Algae
Ecklonia Cava1
Alkaloids
Huperzine A2
Amino Acids
Acetyl-L-Carnitine (ALCAR)3
Taurine4
Pyroglutamate5
Food
Lecithin6
Herbs
Bacopa Monneri7
Ginko Biloba8
Korean Ginseng9
MagnoliaHonokiol 10
St. John’s Wort11
Hormones
DHEA12
Pregnenolone13
Lipids
DHA14
Phosphatidylcholine15
Phosphotidylserine16
Nootropics
Centrophenoxine17
DMAE18
Nicergoline19
Coluracetam20
Sulbutiamine21
Sunifiram (DM-235 )22
Vitamins
Alpha-GPC24
Vitamin B125
Vitamin B526
Vitamin B1227
Vitamin C28

Cholinergic receptors are a type of neurotransmitter receptor located on the postsynaptic cleft of neurons. Cholinergic receptors are responsible for receiving acetylcholine from the presynaptic clefts of other neurons.  Cholinergic receptors are integral membrane proteins that responds to the binding of acetylcholine.

Enhancing Cholinergic Receptors

Cholinergic Receptors  
CategoryNootropics/Nutraceuticals/HerbsReference(s)
Alkaloids
Caffeine1
Galantamine2
Amino Acids
Acetyl-L-Carnitine (ALCAR)3
Herbs
American Ginseng4
Korean Ginseng5
Ginko Biloba6
Nootropics
Hydergine7
Piracetam8
Vitamins
Alpha GPC9

Choline acetyltransferase is essential for the generation of Acetylcholine.  Choline acetyltransferase (commonly abbreviated as ChAT) is a transferase enzyme responsible for the synthesis of the acetylcholine.   ChAT catalyzes the transfer of an acetly group from the coenzyme acetyl-CoA, to choline yielding acetylcholine (ACh).

Enhancing Choline Acetyltransferase

Choline Acetyltransferase  
CategoryNootropics/Nutraceuticals/Foods/HerbsReference(s)
Amino Acids
Acetyl-L-Carnitine (ALCAR)1
Herbs
MagnoliaHonokiol 2
Lipids
DHA3
Ginsenoside GM-14
Nootropics
Idebenone5
Polyphenols
Daidzein6
Vitamins
Vitamin E7

Acetylcholinesterase is the most common type of Cholinesterase Esterase Hydrolase Enzyme present in the synaptic cleft of neurons – Acetylcholinesterase is manufactured by the Liver. Acetylcholinesterase breaks (hydrolyzes) acetylcholine down into its constituents – choline.  Inhibition of AChE leads to accumulation of ACh in the synaptic cleft.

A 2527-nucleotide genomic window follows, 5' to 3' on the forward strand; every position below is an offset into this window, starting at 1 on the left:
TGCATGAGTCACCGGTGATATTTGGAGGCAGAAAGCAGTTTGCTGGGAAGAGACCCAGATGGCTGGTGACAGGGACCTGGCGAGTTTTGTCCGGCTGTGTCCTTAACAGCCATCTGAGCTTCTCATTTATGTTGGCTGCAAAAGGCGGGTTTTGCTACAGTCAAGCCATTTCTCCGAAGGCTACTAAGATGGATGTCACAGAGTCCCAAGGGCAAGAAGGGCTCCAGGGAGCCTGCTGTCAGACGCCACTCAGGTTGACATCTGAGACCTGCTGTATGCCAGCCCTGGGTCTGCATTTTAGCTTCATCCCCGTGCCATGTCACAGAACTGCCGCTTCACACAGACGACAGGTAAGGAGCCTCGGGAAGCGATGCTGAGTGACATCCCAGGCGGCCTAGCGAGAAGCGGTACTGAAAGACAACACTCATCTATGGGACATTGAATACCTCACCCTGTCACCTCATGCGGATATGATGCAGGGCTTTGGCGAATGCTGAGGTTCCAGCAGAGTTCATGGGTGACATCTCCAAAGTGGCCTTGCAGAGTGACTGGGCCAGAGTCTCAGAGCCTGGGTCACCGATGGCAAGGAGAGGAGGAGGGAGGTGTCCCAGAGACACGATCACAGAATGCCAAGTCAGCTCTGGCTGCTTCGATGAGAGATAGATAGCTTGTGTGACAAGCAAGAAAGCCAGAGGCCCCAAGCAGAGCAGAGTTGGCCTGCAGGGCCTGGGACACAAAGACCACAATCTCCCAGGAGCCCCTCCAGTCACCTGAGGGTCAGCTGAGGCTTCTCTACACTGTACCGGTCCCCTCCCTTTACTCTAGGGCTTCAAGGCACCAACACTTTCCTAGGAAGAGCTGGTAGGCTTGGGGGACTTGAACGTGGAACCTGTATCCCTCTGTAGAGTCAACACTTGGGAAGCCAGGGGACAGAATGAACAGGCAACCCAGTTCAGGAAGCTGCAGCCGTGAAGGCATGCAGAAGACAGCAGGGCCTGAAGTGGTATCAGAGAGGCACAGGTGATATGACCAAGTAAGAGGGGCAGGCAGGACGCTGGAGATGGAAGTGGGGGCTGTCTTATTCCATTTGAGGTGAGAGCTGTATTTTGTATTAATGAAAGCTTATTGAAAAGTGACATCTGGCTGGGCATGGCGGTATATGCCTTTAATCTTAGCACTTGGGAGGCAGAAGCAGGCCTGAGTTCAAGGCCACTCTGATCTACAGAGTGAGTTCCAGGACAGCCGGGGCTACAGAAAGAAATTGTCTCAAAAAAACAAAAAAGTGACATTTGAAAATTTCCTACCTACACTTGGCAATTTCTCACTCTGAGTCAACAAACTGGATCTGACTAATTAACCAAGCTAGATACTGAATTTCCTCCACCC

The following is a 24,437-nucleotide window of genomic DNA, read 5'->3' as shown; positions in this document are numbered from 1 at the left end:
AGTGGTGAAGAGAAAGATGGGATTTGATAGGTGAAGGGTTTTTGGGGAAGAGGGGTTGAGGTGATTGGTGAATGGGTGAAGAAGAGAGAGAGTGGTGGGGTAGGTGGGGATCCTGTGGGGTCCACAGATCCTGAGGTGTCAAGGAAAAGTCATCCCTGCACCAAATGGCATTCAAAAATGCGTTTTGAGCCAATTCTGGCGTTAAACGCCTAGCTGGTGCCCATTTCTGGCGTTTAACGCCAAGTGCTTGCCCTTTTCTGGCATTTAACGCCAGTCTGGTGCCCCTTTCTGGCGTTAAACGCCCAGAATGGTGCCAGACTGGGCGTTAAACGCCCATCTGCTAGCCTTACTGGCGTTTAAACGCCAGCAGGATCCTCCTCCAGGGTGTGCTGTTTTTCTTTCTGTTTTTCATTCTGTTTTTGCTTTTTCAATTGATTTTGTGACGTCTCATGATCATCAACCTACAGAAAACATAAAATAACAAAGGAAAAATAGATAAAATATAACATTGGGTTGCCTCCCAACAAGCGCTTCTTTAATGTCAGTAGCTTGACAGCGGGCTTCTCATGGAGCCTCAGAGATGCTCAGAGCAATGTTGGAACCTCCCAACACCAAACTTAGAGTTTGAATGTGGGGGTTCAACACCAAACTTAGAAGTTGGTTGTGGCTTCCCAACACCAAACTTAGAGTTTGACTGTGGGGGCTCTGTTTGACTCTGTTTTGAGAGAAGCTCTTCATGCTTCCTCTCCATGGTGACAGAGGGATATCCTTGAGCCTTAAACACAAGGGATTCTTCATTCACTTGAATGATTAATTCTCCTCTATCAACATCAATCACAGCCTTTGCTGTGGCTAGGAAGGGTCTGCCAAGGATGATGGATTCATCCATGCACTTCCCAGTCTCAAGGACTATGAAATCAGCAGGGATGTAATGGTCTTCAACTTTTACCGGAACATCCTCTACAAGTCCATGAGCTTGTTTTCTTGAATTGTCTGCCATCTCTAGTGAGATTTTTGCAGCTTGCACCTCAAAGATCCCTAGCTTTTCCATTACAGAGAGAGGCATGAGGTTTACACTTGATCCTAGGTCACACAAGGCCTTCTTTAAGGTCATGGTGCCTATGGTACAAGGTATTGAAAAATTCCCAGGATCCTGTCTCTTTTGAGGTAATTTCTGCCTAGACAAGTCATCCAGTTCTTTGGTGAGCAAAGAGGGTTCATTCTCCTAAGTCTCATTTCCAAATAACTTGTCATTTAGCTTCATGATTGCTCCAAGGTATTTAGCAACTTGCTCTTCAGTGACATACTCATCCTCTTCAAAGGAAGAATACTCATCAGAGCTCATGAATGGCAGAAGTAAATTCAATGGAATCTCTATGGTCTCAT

Inhibit Acetylcholinesterase

Acetylcholinesterase  
CategoryNootropics/Nutraceuticals/Foods/Herbs/SpicesReference(s)
Algae
Ecklonia Cava1
Alkaloids
Capsaicin2
Huperzine A3
Herbs
Astragalus4
Ginko Biloba5
Green Tea6
MagnoliaHonokiol 7
Maca8
Marapuama9
Schizandra10
Nootropics
Galantamine11
Deprenyl12
Polyphenols
Naringenin13
Spices
Nutmeg14
Marjoram (Ursolic Acid) (also found in rosemary, lavender, oregano, thyme)15
Linalool (thyme and cinnamon)16
Sage17
Sulfuric Compounds
Glucosinolates18
Vitamins
Vitamin B619
Vitamin C20

Following is a summary of the substances that enhance acetylcholine.

Summary: Enhancing Acetylcholine

Summary: Enhancement of Acetylecholine      
CategoryNootropics/Nutraceuticals/Foods/Herbs/SpicesAChAChRChATACheTotal
Algae
Ecklonia CavaXX2
Alkaloids
CaffeineX1
GalantamineX1
Huperzine AXX2
CapsaicinX1
Amino Acids
Acetyl-L-Carnitine (ALCAR)XXX3
TaurineX1
PyroglutamateX1
Food
LecithinX1
Herbs
Ginko BilobaXXX3
Magnolia (Honokiol)XXX3
American GinsengX1
Korean GinsengXX2
Bacopa MonneriX1
St. John’s WortX1
AstragalusX1
Green TeaX1
MacaX1
MarapuamaX1
SchizandraX1
Hormone
DHEAX1
PregnenoloneX1
Lipids
DHAXX2
PhosphatidylcholineX1
PhosphotidylserineX1
Ginsenoside GM-1X1
Nootropic
CentrophenoxineX1
DMAEX1
NicergolineX1
ColuracetamX1
SulbutiamineX1
Sunifiram (DM-235 )X1
PiracetamXX2
HydergineX1
IdebenoneX1
DeprenylX1
Polyphenols
DaidzeinX1
NaringeninX1
Spices
NutmegX1
SageX1
Marjoram (Ursolic Acid) (also found in rosemary, lavender, oregano, thyme)X1
Linalool (thyme and cinnamon)X1
Sulfuric Compounds
GlucosinolatesX1
Vitamins
Alpha GPCXX2
Vitamin CXX2
Vitamin B1X1
Vitamin B5X1
Vitamin B6X1
Vitamin B12X1
Vitamin EX1
Legend:
ACh-Acetylcholine
AChR: Cholinergic Receptors
ChAT: Choline Acetylase
AChe: Acetylcholinesterase